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In the Matter of the Arbitration

of a Dispute Between





Case 202

No. 44296



Mr. James W. Miller, Staff Representative, on behalf of the Union.

Mr. Mark A. Warpinski, Assistant City Attorney, on behalf of the City.


The above-entitled parties, herein the Union and the City, are privy to a collective bargaining agreement providing for final and binding arbitration before a Wisconsin Employment Relations Commission staff arbitrator. Pursuant thereto, I heard this matter on October 25, 1990, in Green Bay, Wisconsin. The hearing was transcribed, and both parties filed briefs and reply briefs which were received by March 1, 1991.

Based on the entire record, I issue the following Award.


The parties have agreed to the following issue:

Did the City have just cause to discharge grievant Lyle Piontek, and if so, what is the appropriate remedy?


Piontek worked in the City's Park Department for about 11 years as a seasonal worker. In 1989 and 1990, he worked with casual employe Terry Deprey who worked for a temporary employment agency which had contracted her services with the City. As a result, she was never employed directly by the City and she was never in the collective bargaining unit.

Deprey alleges, and Piontek denies, that Piontek approached her in early April, 1990, (1) and while raking leaves together and when no one else was present, asked her whether, for an undetermined sum of money, she would be willing to falsely say that their foreman, Keith Wilhelm, had sexually harrassed her at work. Going on, Deprey testified in substance that Piontek told her that he disliked Wilhelm and that he was being a real "asshole"; that he would get other employes to chip in the money to pay her; that she should not mention his proposition to anyone else; and that once started, she would have to go all the way with her charge and could not back out. Deprey claims that she then told Piontek that she would think about it and give him an answer later on, but she never did.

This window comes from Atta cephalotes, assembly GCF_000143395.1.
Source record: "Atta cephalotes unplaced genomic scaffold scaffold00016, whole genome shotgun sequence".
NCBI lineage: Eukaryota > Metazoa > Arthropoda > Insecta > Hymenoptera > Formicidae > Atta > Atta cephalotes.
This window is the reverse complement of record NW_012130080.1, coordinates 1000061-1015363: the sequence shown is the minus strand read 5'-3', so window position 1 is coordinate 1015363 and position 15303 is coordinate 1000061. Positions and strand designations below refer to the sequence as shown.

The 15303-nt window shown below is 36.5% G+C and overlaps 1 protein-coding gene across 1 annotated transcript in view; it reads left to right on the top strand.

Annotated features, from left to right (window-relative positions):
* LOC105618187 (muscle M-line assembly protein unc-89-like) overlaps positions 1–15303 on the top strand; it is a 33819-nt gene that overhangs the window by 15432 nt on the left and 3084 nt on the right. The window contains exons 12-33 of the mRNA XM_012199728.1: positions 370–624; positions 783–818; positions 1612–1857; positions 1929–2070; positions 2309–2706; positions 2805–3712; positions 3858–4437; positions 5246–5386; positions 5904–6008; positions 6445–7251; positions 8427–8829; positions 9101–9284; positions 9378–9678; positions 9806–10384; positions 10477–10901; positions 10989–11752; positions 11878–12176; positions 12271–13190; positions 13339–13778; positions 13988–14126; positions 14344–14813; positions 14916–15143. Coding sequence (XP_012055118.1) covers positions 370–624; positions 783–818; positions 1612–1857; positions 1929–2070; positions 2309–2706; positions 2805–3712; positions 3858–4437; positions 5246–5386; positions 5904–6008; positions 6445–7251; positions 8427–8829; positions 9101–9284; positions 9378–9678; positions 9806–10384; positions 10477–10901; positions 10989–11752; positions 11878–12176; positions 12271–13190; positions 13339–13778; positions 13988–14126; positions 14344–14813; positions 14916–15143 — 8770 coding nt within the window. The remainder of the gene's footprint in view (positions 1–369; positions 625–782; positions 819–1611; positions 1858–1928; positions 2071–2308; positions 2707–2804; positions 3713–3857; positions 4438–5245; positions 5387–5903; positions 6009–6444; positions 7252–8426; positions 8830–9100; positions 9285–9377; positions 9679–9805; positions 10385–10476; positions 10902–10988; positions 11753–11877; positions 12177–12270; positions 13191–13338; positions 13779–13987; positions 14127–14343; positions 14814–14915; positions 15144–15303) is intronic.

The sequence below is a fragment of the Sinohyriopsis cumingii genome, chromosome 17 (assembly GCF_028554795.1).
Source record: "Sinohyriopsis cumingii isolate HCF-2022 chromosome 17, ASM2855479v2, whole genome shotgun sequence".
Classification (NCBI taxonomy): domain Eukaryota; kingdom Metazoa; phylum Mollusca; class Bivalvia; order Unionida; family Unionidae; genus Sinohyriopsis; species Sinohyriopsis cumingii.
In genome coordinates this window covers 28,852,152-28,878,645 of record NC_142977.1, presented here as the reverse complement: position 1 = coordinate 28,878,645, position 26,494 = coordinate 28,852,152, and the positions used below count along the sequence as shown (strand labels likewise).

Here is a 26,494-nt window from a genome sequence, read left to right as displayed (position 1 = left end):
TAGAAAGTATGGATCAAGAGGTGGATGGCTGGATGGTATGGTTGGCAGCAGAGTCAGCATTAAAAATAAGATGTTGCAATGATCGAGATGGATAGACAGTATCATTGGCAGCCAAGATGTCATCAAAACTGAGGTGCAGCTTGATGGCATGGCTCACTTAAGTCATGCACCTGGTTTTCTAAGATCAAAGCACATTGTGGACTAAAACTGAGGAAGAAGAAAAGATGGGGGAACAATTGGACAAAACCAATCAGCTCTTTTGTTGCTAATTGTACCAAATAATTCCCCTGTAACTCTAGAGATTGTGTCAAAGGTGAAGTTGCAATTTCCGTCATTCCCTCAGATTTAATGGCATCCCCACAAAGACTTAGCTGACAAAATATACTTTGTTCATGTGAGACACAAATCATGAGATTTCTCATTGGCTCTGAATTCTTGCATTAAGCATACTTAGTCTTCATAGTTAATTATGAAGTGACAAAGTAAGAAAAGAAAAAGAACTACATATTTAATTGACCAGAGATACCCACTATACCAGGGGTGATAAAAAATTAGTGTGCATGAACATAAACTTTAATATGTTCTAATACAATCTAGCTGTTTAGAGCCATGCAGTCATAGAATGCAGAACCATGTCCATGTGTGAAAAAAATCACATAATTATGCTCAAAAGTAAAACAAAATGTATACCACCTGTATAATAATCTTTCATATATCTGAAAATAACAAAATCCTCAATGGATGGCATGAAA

Deprey claims she immediately thereafter told fellow employe Norman Mineau who was working near her: "Lyle just said something to me that really blew me. But he asked me to keep a secret so I'm not going to say anything." At that point according to Deprey, Mineau replied, "Well, keep it under your hat and don't say anything"; that she should "leave it alone" and not get involved with something Piontek "dreamed up" or otherwise she could get herself in "big trouble"; and that Lyle was a "big liar" and likes to make trouble.

A few days later, and after Piontek told employes that Deprey was not paying for her coffee out of the communal coffee pot, Deprey told fellow employe Charley Leurquin about what Piontek allegedly told her. The two of them brought it to the attention of Union Chief Steward Mike Landry, who in turn, brought it to management's attention. Deprey at that time also told Landry that she did not want to cause any problems and she did not initially discuss it with management until it contacted her.

Following an investigation, the City on April 18 terminated Piontek and he filed the instant grievance the same day.

In support thereof, the Union primarily asserts that the City has failed to meet its burden of proof that Piontek in fact made the statement attributed to him. It thus argues that Deprey's testimony cannot be credited because it was inconsistent and contradictory and because she fabricated her testimony for "revenge" to get even with Piontek after he had complained to other workers that Deprey had not paid her fair share into the communal coffee fund. Moreover, the Union maintains that even if Piontek made such a statement, the City in any event did not have just cause to discharge him because it did not first give him any written notice as required under the contract. As a remedy, the Union requests the issuance of a traditional make whole order, including Piontek's reinstatement.

The City sees things differently, as it maintains that Deprey's testimony should be credited in its entirety under the multi-pronged test regarding credibility resolutions provided for in Wisconsin Civil Jury Instruction 215. It thus claims that Deprey told the truth because, in its words, she "had nothing to gain by making the report." It also argues that Piontek's immediate discharge was warranted without a prior warning notice because Piontek attempted to destroy Wilhelm's "reputation and livelihood" and that he therefore was "dishonest" in trying to get Deprey to spread a false story about him which could have led to Wilhelm's loss of employment. The City thus maintains that Piontek committed a criminal act when he violated Sec. 134.03, Wis. Stats., which makes it a crime to interfere with someone's employment.